My book club picked Wonder for this month of January and I decided to be a good book club member (for once) and actually read the book I’m supposed to, rather than the books that I want to read. I read the entire thing in almost one sitting which means that I was avoiding something else in my life (grading and laundry, I stopped to play with some Shopkins and a certain blond 5 year old who wanted me to hang with her). I Wonder is a middle grades book and it reads like one–it’s quick, it touches on all the main topics but in a somewhat superficial way (which I think is age appropriate…they should make Wonder for adults and I think I’d be crying for days) . The premise is this, August “Auggie” Pullman has never attended a school before. This is mainly because of his numerous surgeries as a young child and his parents’ desire to shield him from the world before he was ready for it. You see, Auggie has facial/cranial deformities that are quite noticeable, and if you don’t remember, middle school is a real bitch if you don’t have any abnormalities health-wise or otherwise. The story is told from numerous points of views such as Auggie, his sister Via, Via’s boyfriend, Auggie’s first friend Summer as well as Jack Will, a boy who wants to be friends with Auggie as well as fit in.
The different points of view were ok, I thought some of them added to the story, but perhaps there were a few too many. Also, since I’m not a fifth grade kid but rather a 40 year old mother, I wanted the mom or dad’s point of view. This would be the most interesting POV for me because I can relate to wanting to help your children navigate the world and also knowing that there comes a time when you have to let them sink a little so they learn to swim. Add medical complications to the already complex duties and emotions of a parent and I think there’s the story for me. But this story isn’t really for me. This is a story to teach kids to be kind to one another…and THAT’S what I wonder about.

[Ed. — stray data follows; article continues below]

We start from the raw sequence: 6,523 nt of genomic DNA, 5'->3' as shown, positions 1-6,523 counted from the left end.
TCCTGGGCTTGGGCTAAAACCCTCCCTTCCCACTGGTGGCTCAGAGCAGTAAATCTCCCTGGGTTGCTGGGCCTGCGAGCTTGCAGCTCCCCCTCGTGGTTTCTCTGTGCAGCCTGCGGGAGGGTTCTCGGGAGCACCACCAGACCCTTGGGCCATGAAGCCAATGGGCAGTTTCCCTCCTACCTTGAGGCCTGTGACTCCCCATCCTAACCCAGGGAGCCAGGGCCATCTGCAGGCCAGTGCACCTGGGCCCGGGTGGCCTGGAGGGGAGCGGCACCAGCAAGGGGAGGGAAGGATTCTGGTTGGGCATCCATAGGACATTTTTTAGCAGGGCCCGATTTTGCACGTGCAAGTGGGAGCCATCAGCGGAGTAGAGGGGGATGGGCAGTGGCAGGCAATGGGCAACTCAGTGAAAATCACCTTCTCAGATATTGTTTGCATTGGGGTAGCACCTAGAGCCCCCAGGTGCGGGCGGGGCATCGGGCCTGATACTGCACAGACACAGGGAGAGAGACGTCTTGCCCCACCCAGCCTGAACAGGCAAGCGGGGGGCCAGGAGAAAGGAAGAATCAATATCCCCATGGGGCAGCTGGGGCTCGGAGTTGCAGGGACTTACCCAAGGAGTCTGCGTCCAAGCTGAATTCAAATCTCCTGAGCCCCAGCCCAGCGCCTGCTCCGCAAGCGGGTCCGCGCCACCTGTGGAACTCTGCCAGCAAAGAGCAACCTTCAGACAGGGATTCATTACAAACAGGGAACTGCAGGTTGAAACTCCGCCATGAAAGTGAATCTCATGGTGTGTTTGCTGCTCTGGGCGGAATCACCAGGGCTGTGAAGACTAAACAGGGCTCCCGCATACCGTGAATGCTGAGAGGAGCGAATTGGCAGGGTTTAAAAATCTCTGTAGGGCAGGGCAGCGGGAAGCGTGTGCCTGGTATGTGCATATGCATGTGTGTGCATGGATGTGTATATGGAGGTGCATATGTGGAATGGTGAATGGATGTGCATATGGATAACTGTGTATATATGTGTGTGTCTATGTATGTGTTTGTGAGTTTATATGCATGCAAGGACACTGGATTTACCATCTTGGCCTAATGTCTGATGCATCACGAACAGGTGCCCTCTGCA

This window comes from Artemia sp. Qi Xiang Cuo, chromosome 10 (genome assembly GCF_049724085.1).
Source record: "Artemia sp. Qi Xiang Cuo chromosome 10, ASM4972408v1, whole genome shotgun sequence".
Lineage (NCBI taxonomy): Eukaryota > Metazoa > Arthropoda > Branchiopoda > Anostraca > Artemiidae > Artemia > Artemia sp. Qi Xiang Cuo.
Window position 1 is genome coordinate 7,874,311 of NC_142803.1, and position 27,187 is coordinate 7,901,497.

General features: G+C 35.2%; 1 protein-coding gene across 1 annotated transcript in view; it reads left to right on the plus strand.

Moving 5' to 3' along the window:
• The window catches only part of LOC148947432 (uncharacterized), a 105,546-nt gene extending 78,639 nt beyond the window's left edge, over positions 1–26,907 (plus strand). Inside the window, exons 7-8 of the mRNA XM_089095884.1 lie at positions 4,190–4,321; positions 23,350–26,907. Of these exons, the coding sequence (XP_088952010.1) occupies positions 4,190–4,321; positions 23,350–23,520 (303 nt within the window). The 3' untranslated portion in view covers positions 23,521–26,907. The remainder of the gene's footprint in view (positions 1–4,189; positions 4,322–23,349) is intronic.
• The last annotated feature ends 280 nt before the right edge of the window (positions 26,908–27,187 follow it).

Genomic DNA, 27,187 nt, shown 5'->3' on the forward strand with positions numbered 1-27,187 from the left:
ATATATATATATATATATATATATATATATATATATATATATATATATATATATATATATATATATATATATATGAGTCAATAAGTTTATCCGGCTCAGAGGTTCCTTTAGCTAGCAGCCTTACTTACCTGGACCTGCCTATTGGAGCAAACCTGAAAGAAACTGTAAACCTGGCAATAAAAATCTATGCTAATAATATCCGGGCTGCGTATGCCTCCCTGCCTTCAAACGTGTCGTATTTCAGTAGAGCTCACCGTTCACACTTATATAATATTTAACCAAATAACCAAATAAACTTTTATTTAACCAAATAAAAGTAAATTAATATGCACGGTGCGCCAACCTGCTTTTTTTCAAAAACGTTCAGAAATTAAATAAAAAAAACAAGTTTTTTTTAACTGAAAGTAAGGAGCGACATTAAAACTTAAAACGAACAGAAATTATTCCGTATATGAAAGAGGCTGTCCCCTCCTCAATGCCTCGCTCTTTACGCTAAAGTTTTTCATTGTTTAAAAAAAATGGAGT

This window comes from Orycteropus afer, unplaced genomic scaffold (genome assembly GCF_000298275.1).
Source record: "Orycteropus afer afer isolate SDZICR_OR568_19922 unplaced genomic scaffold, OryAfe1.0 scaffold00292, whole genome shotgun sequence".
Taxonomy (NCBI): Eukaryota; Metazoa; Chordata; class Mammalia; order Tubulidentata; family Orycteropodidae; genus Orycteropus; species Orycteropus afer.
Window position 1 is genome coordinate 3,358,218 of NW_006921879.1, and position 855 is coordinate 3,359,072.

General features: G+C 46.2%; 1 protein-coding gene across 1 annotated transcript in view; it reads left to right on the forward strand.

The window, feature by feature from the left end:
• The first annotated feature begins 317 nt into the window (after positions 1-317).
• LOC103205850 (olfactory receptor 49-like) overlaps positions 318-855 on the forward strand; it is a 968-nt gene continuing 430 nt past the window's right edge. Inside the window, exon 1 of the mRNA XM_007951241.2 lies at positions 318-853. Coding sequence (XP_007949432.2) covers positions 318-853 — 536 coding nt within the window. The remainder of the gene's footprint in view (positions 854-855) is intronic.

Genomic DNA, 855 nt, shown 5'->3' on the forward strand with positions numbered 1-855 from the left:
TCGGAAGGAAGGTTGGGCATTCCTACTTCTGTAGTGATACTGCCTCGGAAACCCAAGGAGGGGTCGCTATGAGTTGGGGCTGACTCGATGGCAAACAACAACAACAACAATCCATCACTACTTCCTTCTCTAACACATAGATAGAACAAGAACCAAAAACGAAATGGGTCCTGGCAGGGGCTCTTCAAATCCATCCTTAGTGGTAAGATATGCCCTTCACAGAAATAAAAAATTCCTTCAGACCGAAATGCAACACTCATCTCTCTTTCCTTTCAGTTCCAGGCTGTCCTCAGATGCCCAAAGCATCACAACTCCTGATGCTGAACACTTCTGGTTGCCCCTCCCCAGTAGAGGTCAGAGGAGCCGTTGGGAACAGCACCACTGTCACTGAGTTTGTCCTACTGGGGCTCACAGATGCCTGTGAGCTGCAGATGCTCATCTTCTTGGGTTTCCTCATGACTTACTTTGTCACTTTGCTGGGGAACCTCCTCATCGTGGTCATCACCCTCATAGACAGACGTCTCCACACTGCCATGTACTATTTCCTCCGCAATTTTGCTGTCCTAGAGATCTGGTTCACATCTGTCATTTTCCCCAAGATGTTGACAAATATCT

There is a quote in Wonder by Dr. Wayne W Dyer that states, “If you have the choice between being right and being kind, choose kind” and wow, what a message that is for developing, young personalities. We get a sense of how hard it is to buck the tradition of avoiding all things “other” through the character of Jack Will and the mob mentality of tweenagers as they tried to avoid “The Plague” (aka not touching Auggie for fear of “catching” his genetic issues) but I think this needed to be focused on more. The story IS heartwarming and it has a few moments where kids have to take a stand between right and wrong but this story is more positive and upbeat than I think the real story would be.
All in all, I think it’s a engaging story, and I think if more kids read books like this, with characters who don’t have the same life as the reader, then we can continue to promote empathy. If you haven’t noticed, it appears that we have a deficit in that area today in American culture–the book does bring the importance of teachers and parents in helping to develop this with our children (and other adults sadly). In life, if we allow ourselves to explore the lives of other genders, races, parts of the world, socio-economic statuses we become different people who may be influenced by the experience. Wonder is a good book to start with that.